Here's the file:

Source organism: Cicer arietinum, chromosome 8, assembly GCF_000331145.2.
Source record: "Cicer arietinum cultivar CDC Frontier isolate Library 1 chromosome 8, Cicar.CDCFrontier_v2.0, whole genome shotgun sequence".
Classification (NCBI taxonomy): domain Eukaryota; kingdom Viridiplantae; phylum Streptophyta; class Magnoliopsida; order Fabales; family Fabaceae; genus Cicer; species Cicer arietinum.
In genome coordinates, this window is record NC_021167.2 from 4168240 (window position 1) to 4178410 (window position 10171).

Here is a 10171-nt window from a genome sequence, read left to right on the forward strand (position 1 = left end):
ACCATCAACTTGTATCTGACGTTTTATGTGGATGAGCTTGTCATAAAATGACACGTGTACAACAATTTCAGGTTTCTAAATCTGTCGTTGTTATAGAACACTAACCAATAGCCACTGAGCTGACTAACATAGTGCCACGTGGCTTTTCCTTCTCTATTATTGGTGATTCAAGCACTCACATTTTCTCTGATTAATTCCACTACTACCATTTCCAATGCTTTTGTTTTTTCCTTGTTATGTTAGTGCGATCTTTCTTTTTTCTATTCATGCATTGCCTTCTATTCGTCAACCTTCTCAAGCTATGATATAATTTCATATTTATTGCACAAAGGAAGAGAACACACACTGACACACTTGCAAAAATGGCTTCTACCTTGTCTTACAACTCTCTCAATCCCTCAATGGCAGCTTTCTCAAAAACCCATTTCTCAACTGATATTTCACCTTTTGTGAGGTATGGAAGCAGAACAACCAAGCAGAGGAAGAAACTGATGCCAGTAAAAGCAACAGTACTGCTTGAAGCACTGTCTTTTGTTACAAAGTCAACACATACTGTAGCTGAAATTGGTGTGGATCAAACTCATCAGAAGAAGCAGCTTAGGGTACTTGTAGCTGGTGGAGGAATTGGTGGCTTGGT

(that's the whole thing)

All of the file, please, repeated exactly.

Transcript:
Source organism: Cicer arietinum, chromosome 8, assembly GCF_000331145.2.
Source record: "Cicer arietinum cultivar CDC Frontier isolate Library 1 chromosome 8, Cicar.CDCFrontier_v2.0, whole genome shotgun sequence".
Classification (NCBI taxonomy): domain Eukaryota; kingdom Viridiplantae; phylum Streptophyta; class Magnoliopsida; order Fabales; family Fabaceae; genus Cicer; species Cicer arietinum.
In genome coordinates, this window is record NC_021167.2 from 4168240 (window position 1) to 4178410 (window position 10171).

Here is a 10171-nt window from a genome sequence, read left to right on the forward strand (position 1 = left end):
ACCATCAACTTGTATCTGACGTTTTATGTGGATGAGCTTGTCATAAAATGACACGTGTACAACAATTTCAGGTTTCTAAATCTGTCGTTGTTATAGAACACTAACCAATAGCCACTGAGCTGACTAACATAGTGCCACGTGGCTTTTCCTTCTCTATTATTGGTGATTCAAGCACTCACATTTTCTCTGATTAATTCCACTACTACCATTTCCAATGCTTTTGTTTTTTCCTTGTTATGTTAGTGCGATCTTTCTTTTTTCTATTCATGCATTGCCTTCTATTCGTCAACCTTCTCAAGCTATGATATAATTTCATATTTATTGCACAAAGGAAGAGAACACACACTGACACACTTGCAAAAATGGCTTCTACCTTGTCTTACAACTCTCTCAATCCCTCAATGGCAGCTTTCTCAAAAACCCATTTCTCAACTGATATTTCACCTTTTGTGAGGTATGGAAGCAGAACAACCAAGCAGAGGAAGAAACTGATGCCAGTAAAAGCAACAGTACTGCTTGAAGCACTGTCTTTTGTTACAAAGTCAACACATACTGTAGCTGAAATTGGTGTGGATCAAACTCATCAGAAGAAGCAGCTTAGGGTACTTGTAGCTGGTGGAGGAATTGGTGGCTTGGT